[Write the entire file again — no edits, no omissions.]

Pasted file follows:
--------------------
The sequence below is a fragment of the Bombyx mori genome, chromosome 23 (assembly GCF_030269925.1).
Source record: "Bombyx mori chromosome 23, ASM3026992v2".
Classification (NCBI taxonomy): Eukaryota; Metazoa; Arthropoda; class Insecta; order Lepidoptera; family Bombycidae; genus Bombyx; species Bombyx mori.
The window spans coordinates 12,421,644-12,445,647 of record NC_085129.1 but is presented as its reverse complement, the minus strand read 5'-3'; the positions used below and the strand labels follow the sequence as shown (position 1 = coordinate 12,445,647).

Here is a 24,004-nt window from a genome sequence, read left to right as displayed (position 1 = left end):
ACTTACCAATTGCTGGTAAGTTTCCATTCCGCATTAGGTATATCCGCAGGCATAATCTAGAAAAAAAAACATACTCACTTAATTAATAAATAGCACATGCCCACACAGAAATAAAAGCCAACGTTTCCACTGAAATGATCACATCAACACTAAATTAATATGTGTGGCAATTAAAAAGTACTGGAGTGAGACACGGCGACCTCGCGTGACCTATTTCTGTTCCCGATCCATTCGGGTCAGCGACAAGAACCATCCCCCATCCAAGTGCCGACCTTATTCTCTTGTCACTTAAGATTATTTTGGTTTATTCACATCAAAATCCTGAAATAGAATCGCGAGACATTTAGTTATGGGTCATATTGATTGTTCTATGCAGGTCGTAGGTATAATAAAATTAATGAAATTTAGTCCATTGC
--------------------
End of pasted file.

The sequence below is a fragment of the Bombyx mori genome, chromosome 23 (assembly GCF_030269925.1).
Source record: "Bombyx mori chromosome 23, ASM3026992v2".
Classification (NCBI taxonomy): Eukaryota; Metazoa; Arthropoda; class Insecta; order Lepidoptera; family Bombycidae; genus Bombyx; species Bombyx mori.
The window spans coordinates 12,421,644-12,445,647 of record NC_085129.1 but is presented as its reverse complement, the minus strand read 5'-3'; the positions used below and the strand labels follow the sequence as shown (position 1 = coordinate 12,445,647).

Here is a 24,004-nt window from a genome sequence, read left to right as displayed (position 1 = left end):
ACTTACCAATTGCTGGTAAGTTTCCATTCCGCATTAGGTATATCCGCAGGCATAATCTAGAAAAAAAAACATACTCACTTAATTAATAAATAGCACATGCCCACACAGAAATAAAAGCCAACGTTTCCACTGAAATGATCACATCAACACTAAATTAATATGTGTGGCAATTAAAAAGTACTGGAGTGAGACACGGCGACCTCGCGTGACCTATTTCTGTTCCCGATCCATTCGGGTCAGCGACAAGAACCATCCCCCATCCAAGTGCCGACCTTATTCTCTTGTCACTTAAGATTATTTTGGTTTATTCACATCAAAATCCTGAAATAGAATCGCGAGACATTTAGTTATGGGTCATATTGATTGTTCTATGCAGGTCGTAGGTATAATAAAATTAATGAAATTTAGTCCATTGC